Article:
Security

AK-47 assualt rifle

AK-47 assault rifle (manufactured in many countries, used worldwide)
Cinema advert (2006): Amnesty International are trying to get 1 million people involved in their campaign to tighten loopholes in arms trade legislation. So they make an advert that looks like a scene from a teleshopping programme. The cheery presenters have just finished selling a batch of ice cream makers. Next, they have some AK-47s to sell. They're cheap and easy to acquire. And they're perfect weapons for children. Click for more...

Bullet

Bullet (made in Eastern Europe, shot in Africa)
Movie opening credits (2005): the Hollywood arms trade thriller Lord of War begins by following the manufacture and use of a bullet from sheet metal to impact. It uses CGI technology in order to show places, materials, lives and death tied together from a bullet's point of view. It's the best part of the film, for many, and the most literal example of 'follow the thing' work. Click for more...

Door key

Door key (made & used in the UK)
Undergraduate coursework (2006): student Alice Williams arrives home late at night to find that she is locked out. She can't find her door key. She doesn't feel safe. Then she starts to question how a door key can make you feel 'safe', when there's lead in it, and lead can poison both people who make and use these keys. Click for more...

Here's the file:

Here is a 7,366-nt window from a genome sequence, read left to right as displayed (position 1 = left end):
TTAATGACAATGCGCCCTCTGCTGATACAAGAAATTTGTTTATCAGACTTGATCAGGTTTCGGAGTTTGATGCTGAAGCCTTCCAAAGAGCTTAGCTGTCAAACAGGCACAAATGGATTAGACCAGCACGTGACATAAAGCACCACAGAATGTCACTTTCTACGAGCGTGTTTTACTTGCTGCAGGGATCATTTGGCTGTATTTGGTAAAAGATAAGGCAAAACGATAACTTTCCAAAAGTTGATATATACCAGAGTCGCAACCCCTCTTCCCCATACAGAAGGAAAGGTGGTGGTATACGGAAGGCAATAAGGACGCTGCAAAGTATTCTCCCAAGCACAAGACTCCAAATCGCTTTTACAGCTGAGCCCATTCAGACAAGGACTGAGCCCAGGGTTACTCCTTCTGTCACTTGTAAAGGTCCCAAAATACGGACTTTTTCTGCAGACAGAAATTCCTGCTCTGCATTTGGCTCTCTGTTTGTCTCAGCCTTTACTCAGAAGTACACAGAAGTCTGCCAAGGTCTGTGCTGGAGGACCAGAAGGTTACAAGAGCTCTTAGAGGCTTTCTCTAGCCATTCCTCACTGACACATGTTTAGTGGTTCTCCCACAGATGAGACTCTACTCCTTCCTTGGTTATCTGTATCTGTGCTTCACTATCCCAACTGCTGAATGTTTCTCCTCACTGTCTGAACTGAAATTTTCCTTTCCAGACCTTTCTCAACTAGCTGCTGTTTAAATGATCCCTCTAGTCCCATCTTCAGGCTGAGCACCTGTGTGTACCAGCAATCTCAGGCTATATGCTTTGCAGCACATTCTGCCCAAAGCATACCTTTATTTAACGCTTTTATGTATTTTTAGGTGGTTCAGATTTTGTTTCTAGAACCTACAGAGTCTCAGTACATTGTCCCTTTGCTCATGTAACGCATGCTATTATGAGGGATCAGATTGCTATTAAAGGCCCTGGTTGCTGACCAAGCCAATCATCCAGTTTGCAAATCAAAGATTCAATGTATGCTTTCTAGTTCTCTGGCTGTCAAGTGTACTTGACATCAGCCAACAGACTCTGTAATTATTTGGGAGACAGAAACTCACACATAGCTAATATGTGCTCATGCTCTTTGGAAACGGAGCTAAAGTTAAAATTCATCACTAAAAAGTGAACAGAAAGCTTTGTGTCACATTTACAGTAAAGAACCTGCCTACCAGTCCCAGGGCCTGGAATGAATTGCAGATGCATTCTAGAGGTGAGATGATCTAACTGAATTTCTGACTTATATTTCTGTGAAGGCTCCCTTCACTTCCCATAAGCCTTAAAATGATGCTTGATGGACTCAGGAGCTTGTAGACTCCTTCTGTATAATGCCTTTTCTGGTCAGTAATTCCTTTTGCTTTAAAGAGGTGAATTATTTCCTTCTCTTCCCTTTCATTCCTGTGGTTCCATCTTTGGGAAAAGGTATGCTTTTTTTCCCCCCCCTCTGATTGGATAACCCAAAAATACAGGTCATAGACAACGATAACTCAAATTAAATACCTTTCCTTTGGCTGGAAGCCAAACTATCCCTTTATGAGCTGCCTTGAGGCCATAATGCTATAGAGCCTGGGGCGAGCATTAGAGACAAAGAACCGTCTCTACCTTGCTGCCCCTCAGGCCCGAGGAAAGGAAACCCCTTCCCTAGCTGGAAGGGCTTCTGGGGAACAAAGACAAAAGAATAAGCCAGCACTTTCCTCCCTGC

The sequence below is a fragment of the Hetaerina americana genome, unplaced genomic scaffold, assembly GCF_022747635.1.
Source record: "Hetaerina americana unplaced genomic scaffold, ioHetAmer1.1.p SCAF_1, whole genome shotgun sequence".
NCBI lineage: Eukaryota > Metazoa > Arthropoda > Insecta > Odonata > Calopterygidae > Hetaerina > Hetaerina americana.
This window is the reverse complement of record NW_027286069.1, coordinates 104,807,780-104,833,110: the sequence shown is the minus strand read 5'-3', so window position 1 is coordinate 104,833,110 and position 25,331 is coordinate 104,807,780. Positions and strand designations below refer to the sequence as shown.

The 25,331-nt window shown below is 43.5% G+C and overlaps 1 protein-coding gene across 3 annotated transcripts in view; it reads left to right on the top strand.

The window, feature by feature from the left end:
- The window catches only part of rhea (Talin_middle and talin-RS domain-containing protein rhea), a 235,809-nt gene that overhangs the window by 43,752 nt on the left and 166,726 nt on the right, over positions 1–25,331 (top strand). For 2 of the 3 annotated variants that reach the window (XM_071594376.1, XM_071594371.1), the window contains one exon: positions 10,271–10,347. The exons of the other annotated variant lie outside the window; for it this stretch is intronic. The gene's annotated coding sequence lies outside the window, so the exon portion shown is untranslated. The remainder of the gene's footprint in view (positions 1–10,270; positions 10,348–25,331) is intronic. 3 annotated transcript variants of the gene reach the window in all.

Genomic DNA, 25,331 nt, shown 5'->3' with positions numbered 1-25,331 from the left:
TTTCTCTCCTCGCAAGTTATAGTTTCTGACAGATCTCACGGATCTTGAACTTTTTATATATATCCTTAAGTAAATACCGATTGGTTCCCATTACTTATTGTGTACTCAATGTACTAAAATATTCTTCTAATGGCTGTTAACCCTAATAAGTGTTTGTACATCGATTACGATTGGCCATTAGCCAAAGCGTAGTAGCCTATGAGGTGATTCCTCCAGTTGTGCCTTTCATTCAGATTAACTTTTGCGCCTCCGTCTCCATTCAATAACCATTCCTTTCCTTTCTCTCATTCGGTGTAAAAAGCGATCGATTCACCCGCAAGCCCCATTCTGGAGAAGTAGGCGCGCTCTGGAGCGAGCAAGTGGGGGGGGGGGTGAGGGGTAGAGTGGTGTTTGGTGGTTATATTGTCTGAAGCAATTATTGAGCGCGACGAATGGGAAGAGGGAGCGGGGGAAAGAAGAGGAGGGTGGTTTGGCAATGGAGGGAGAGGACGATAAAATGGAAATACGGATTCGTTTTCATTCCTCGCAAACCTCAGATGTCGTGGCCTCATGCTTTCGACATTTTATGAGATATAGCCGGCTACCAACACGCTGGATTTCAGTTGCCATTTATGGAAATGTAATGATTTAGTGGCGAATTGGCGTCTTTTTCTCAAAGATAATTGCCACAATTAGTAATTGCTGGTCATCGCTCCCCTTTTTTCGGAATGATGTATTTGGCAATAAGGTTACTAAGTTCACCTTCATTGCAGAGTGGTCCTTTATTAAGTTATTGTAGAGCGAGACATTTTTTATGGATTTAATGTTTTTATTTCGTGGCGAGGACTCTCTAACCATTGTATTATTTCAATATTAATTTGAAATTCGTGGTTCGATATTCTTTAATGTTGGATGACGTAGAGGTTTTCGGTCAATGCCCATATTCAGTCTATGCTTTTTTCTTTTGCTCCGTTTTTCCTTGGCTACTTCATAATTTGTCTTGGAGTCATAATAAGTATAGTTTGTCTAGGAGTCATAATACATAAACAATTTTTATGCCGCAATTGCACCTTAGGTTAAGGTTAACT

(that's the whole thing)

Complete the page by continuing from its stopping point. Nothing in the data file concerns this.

Coffee

Fancy tent (inhabited by Occupy LSX participants outside St. Paul's cathedral in London)
TV satirical news panel show segment (2011): the Occupy camp outside London's St Paul's cathedral has just become mainstream news in the UK. Conservative MP Louise Mensch appears on the BBC's Have I got news for you show. Panelists are asked to comment on the story. She says you can't be against capitalism when you're enjoying its fruits, like fancy tents, iPhones and Starbucks coffee. The others disagree. Click for more...

Coffee

Shackles (made in England, used in Guantanamo Bay, Cuba)
Factory pickets / protests (2005 & 2007): British citizens and residents are detained in the USA's Guantanamo Bay camp, but none are charged with a crime. They notice the shackles restraining them are 'Made in England', just like them. When some go on hunger strike in 2005, and on the 5th anniversary of the camp's opening in 2007, musicians, doctors, lawyers, comedians and activists protest outside the factory where those shackles are made. Their use at 'Gitmo', they argue, is illegal and unethical. Click for more...

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